Why is Coffee So Popular in Italy?

Why is Coffee So Popular in Italy

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Countries around the world love waking up to a nice piping hot cup of coffee. Italy is no different. If anything, it leads the way in coffee consumption. So, why is coffee so popular in Italy?

Well, it all dates back to the 16th century. 

Looking at the History

In the 16th century, the coffee trade was expanding around the globe. Thanks to the ports in Venice, Europe was able to experience coffee for the first time. 

In no time at all, shops selling coffee started popping up all over Europe becoming popular for both socializing and buying it.

More forward to the year 1763 and a whopping 200 coffee shops were established in Venice. Although, not everyone was too happy with the arrival of coffee beans. In particular, the Catholic Church was livid and often referred to it as ‘a drink for the devil’. Eventually, this changed once Pope Clement VIII tried a cup of joe and decided he liked it.

Here Comes the Espresso

We’ve all heard of the word ‘espresso’. This fantastic little drink is thanks to the ingenious work of Luigi Bezzera. 

He set out with the idea to use pressurized water to go through a small puck of ground coffee, with the hope of making a concentrated drink. And as you probably can guess, he was very successful.

So why is it called an espresso? The reason for the name is because of how rapid the process is to make it. In a couple of seconds, boom, the drink is ready. 

Before long, new coffee bars started appearing, providing a hassle-free way of catching up on the latest news by reading a newspaper and sipping a quickly made espresso. A perfect combination for a businessman in a rush.

Coffee Advancements Continue

After the initial rush of coffee shops in Italy, things started to level out throughout WW2. Makes sense if you think about it, probably best to stay inside!

One convenient invention that made coffee drinking so easy at home was the Moka pot. Invented in 1933 by Turin’s Alfonso Bialetti, the Moka pot is a metallic stovetop pot that allows pretty much anybody to make a first-class espresso from the comfort of their own home. 

This handy piece of equipment went on to sell millions of units across the world, adding to the popular coffee culture we see in Italy presently.

Coffee Culture in Italy Today

Coffee shops in Italy are still going strong as they attempt to keep up with the demand of Italians across the country. There are over 58,000 coffee shops in Italy, which makes them the largest supplier of coffee cafés in Western Europe. 

Considering how small their population size is compared to others in Western Europe, it shows the Italians truly love their coffee. 

Do Italians Drink Coffee Every Day?

Coffee in Italy is more than just a beverage; it’s a way of life. Italians have embraced coffee as an integral part of their daily routine for centuries. 

The act of sipping a cup of espresso is a cherished ritual, often enjoyed multiple times a day. 

Whether it’s a quick morning pick-me-up, a mid-afternoon pause, or an after-dinner indulgence, coffee plays a central role in the Italian lifestyle.

While coffee is deeply ingrained in Italian culture, the frequency and quantity of consumption may vary among individuals. 

Some Italians do indeed drink coffee every day, making it an essential part of their routine.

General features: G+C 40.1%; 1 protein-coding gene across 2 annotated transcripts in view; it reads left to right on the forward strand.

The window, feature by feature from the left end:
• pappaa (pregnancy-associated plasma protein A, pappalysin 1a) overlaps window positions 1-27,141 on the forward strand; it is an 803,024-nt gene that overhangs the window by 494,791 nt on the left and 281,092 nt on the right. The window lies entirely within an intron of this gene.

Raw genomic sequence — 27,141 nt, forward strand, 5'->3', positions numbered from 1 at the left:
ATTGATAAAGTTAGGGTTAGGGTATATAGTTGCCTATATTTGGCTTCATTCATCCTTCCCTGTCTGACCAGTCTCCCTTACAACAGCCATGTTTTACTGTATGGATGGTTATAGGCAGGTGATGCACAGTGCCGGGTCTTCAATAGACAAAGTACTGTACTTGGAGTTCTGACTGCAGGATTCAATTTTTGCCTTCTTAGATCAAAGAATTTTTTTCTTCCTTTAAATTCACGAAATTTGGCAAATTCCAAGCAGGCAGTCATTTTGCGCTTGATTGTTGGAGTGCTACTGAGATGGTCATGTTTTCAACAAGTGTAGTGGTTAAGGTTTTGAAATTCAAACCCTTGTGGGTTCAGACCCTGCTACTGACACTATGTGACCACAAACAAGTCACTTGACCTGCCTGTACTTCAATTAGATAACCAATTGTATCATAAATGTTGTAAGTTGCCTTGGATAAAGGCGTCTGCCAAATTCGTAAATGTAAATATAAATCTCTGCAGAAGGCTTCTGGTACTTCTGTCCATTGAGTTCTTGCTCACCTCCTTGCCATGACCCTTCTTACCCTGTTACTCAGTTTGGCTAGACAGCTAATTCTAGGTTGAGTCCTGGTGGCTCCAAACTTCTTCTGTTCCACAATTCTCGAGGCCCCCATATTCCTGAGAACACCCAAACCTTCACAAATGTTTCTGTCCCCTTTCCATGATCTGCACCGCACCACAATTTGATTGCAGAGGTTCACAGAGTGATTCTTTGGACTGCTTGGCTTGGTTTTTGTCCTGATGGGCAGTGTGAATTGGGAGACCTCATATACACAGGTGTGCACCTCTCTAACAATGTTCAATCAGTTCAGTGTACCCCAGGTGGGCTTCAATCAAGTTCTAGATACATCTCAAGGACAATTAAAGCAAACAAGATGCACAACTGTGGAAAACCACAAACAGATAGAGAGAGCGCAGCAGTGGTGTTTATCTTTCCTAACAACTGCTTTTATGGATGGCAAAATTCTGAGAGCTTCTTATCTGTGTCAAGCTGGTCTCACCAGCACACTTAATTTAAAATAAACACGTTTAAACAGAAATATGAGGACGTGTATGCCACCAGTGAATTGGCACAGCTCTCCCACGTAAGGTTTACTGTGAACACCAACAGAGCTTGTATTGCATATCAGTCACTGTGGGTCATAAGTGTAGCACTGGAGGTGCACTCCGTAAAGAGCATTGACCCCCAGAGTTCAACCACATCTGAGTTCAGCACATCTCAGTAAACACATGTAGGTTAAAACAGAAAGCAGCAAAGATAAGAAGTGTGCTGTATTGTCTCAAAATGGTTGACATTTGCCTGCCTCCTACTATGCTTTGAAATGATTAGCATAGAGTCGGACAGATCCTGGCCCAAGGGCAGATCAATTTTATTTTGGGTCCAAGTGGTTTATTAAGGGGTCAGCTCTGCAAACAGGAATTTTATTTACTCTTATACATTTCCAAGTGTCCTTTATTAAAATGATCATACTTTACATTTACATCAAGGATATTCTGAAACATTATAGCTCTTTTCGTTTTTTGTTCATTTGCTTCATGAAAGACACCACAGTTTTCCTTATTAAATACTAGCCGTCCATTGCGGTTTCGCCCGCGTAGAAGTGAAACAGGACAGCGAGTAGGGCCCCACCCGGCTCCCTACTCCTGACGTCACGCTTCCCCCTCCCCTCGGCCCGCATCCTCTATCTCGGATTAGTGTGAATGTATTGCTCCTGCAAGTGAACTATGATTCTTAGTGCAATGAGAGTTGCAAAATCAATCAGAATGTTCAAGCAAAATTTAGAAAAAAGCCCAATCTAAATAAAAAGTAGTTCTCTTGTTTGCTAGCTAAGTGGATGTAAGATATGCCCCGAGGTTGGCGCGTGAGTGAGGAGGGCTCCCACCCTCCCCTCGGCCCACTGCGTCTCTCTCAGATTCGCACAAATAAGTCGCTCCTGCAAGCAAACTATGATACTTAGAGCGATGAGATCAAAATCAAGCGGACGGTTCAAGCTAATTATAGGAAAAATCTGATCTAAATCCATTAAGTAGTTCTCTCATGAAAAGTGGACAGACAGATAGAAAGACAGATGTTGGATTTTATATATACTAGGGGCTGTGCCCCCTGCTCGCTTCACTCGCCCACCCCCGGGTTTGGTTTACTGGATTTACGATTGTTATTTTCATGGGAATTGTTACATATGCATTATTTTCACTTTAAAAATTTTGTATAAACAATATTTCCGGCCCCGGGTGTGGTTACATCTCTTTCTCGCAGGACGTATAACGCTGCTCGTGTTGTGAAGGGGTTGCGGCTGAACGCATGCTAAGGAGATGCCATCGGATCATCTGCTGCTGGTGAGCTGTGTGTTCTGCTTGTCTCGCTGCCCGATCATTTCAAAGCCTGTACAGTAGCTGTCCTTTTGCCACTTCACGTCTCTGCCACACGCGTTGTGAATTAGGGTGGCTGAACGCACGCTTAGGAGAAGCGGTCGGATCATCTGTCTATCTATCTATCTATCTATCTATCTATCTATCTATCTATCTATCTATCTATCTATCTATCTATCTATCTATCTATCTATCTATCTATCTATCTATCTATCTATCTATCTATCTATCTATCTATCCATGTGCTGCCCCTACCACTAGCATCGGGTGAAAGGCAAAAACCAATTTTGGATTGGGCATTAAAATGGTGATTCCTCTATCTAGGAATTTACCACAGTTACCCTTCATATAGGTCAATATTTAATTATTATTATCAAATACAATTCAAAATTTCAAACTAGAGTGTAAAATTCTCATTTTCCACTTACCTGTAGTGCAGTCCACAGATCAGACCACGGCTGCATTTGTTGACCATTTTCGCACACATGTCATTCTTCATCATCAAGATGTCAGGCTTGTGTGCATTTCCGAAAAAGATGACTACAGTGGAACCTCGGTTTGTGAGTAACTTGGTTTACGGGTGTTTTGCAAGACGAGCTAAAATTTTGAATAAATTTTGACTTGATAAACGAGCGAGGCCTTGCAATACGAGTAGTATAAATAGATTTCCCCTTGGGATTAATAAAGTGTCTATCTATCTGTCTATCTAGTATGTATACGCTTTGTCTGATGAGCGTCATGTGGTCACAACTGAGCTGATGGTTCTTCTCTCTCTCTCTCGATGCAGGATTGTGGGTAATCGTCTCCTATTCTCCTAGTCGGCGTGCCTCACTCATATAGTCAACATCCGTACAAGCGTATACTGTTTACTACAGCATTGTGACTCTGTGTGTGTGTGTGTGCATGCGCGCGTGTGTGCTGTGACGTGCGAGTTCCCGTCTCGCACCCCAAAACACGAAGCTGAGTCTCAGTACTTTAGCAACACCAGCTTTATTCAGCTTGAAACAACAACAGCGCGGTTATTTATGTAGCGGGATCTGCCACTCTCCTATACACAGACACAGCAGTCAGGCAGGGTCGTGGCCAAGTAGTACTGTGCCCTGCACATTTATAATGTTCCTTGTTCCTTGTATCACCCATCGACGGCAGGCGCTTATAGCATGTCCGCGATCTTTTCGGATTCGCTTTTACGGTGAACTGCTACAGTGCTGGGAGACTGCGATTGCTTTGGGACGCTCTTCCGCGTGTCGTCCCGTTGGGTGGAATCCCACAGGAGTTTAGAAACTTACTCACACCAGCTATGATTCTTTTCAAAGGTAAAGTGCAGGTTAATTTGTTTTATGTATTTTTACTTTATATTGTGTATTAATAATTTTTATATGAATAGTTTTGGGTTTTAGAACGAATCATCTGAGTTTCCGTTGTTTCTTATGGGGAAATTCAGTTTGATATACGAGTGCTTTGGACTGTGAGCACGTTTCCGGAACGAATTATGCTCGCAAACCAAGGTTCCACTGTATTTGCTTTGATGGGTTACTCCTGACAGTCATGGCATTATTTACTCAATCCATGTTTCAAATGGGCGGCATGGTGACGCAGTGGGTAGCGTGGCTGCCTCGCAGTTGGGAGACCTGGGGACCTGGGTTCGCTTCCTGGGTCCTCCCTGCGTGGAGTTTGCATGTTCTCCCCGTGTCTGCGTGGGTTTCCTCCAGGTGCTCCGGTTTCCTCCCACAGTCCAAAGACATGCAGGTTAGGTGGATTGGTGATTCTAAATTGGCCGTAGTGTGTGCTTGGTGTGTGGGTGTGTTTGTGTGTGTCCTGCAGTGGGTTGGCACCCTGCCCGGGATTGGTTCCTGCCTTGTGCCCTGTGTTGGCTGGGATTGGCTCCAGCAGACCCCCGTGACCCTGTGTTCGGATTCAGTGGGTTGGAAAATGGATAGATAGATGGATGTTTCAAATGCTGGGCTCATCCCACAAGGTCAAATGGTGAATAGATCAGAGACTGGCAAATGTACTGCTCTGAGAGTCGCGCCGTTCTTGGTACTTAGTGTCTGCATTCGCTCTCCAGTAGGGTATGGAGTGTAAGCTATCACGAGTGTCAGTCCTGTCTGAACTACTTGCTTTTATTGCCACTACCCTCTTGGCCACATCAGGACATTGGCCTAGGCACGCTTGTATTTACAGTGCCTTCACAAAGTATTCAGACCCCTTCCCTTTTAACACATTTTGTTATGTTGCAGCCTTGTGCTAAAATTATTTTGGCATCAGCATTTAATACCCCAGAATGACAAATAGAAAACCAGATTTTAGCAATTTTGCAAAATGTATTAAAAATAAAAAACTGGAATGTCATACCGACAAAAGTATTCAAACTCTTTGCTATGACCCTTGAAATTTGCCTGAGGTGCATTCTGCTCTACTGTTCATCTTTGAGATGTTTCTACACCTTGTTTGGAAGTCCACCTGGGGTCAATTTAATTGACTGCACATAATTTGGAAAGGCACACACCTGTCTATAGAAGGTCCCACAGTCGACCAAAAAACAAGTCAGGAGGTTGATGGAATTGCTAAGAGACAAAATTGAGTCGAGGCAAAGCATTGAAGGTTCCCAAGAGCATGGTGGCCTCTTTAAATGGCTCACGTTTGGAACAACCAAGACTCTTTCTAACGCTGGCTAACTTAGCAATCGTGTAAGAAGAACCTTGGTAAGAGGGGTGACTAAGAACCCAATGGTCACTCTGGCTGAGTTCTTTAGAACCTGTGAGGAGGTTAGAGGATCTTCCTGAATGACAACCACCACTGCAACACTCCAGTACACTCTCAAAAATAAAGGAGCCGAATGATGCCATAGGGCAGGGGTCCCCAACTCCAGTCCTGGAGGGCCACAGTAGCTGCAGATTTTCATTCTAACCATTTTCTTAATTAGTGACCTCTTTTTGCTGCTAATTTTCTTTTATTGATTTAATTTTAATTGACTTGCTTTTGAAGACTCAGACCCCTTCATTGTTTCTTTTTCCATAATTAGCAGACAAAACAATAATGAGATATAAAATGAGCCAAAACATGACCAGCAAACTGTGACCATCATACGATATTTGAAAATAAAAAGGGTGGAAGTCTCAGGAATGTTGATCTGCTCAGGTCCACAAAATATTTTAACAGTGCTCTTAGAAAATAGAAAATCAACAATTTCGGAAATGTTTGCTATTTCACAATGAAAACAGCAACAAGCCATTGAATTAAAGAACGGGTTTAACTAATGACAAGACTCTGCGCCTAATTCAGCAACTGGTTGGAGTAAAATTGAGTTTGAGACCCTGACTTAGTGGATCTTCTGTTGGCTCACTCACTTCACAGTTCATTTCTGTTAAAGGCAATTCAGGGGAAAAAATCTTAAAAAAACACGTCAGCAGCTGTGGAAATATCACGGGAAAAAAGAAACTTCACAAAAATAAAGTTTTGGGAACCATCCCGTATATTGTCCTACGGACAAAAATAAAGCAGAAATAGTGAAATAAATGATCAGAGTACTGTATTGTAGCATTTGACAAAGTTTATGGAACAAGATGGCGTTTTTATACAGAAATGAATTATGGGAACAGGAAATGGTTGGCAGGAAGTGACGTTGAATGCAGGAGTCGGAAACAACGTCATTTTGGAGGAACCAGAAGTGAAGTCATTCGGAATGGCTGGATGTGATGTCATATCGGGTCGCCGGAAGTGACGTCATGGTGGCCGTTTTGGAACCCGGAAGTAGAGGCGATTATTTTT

However, it’s important to note that not all Italians consume coffee in large quantities. 

Some may limit themselves to one or two cups per day, while others may indulge in several cups throughout the day.

What Is the Coffee Law in Italy?

Italians take coffee very seriously. 

If you find yourself in Italy and want to order a cappuccino after 12, it’s best to keep those thoughts to yourself and order something else. 

Many tourists have suffered the penalties of cold stares when ordering a cappuccino after 12 pm, something that no Italians ever do. 

Well, maybe it’s not that extreme, and maybe some Italians do order cappuccinos after 12 pm, but it’s an interesting unwritten rule that has been passed down from generations nonetheless. 

What Happens If You Ask For a Latte In Italy?

In many parts of the world, a “latte” typically refers to a popular espresso-based beverage made with steamed milk. 

However, in Italy, “latte” simply means milk. 

Therefore, if you walk into an Italian café and order a latte, you might receive a puzzled look or an amused smile from the barista, as he hands you a cup of warm milk.

Instead, it’s always best to order a caffe latte. This is exactly the same drink and roughly translates to ‘coffee milk’. 

Although this drink isn’t as popular in Italy as it is in many other western countries, you can still order it and the vast majority of cafes there will serve it. 

Embracing the Italian Coffee Culture

To truly experience the charm of Italian coffee culture, it’s worth immersing yourself in the local way of life. Here are a few suggestions:

Visit Local Cafés: Wander through the narrow streets of Italian cities, discover hidden gems, and experience the charm of neighborhood cafés. Engage with the locals, observe their coffee rituals, and savor the authentic Italian flavors.

Learn a Few Italian Phrases: Familiarize yourself with a few basic coffee-related Italian phrases. It’s not only a polite gesture but also a way to connect with the baristas and locals on a more personal level.

Embrace the “Slow” Coffee Culture: In Italy, coffee is not just a beverage to be hastily consumed. It’s an opportunity to pause, socialize, and enjoy the moment. Embrace the Italian concept of “dolce far niente” (the sweetness of doing nothing) and savor each sip.

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